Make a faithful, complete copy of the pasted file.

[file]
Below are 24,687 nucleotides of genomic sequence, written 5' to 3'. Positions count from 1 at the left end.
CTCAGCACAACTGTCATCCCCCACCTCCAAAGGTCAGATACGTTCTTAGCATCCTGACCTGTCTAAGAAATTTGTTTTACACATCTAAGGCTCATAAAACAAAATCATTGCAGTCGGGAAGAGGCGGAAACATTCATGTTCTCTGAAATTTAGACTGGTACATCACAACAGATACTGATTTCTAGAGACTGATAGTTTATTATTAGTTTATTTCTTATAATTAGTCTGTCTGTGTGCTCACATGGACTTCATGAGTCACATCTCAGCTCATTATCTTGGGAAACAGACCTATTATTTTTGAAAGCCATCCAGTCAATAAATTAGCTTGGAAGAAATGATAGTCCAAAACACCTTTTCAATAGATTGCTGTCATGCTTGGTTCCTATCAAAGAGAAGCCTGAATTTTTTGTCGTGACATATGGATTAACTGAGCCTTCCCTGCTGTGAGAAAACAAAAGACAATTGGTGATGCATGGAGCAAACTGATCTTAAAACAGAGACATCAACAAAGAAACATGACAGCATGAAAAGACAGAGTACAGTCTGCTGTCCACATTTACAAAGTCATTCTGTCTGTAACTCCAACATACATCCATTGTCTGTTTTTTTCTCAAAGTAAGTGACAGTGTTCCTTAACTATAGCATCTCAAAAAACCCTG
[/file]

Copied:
Below are 24,687 nucleotides of genomic sequence, written 5' to 3'. Positions count from 1 at the left end.
CTCAGCACAACTGTCATCCCCCACCTCCAAAGGTCAGATACGTTCTTAGCATCCTGACCTGTCTAAGAAATTTGTTTTACACATCTAAGGCTCATAAAACAAAATCATTGCAGTCGGGAAGAGGCGGAAACATTCATGTTCTCTGAAATTTAGACTGGTACATCACAACAGATACTGATTTCTAGAGACTGATAGTTTATTATTAGTTTATTTCTTATAATTAGTCTGTCTGTGTGCTCACATGGACTTCATGAGTCACATCTCAGCTCATTATCTTGGGAAACAGACCTATTATTTTTGAAAGCCATCCAGTCAATAAATTAGCTTGGAAGAAATGATAGTCCAAAACACCTTTTCAATAGATTGCTGTCATGCTTGGTTCCTATCAAAGAGAAGCCTGAATTTTTTGTCGTGACATATGGATTAACTGAGCCTTCCCTGCTGTGAGAAAACAAAAGACAATTGGTGATGCATGGAGCAAACTGATCTTAAAACAGAGACATCAACAAAGAAACATGACAGCATGAAAAGACAGAGTACAGTCTGCTGTCCACATTTACAAAGTCATTCTGTCTGTAACTCCAACATACATCCATTGTCTGTTTTTTTCTCAAAGTAAGTGACAGTGTTCCTTAACTATAGCATCTCAAAAAACCCTG